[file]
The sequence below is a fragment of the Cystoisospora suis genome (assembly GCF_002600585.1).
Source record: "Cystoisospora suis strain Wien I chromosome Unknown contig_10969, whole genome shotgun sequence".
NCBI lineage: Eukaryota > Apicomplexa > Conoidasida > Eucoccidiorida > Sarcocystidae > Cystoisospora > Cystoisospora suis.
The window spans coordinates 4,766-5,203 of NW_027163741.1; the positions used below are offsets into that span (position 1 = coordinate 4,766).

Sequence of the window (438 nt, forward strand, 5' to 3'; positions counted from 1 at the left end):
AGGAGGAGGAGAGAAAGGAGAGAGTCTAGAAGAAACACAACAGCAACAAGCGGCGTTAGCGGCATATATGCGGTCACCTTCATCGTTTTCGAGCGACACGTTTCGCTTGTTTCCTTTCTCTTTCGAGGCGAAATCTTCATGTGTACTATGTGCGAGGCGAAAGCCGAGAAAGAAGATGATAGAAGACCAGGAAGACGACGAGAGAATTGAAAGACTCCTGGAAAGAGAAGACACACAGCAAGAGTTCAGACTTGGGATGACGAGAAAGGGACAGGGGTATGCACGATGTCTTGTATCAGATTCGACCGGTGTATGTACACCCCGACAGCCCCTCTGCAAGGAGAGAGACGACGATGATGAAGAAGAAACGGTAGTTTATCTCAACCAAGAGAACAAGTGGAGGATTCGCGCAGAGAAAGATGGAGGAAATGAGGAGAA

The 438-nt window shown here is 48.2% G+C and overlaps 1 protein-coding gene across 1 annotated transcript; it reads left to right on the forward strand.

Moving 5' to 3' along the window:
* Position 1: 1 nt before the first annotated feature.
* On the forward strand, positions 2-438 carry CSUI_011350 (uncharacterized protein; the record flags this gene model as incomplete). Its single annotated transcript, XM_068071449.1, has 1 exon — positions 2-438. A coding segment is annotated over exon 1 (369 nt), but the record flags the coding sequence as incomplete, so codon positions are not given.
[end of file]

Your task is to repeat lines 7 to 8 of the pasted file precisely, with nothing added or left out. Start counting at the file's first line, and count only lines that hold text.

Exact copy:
The 438-nt window shown here is 48.2% G+C and overlaps 1 protein-coding gene across 1 annotated transcript; it reads left to right on the forward strand.

Moving 5' to 3' along the window: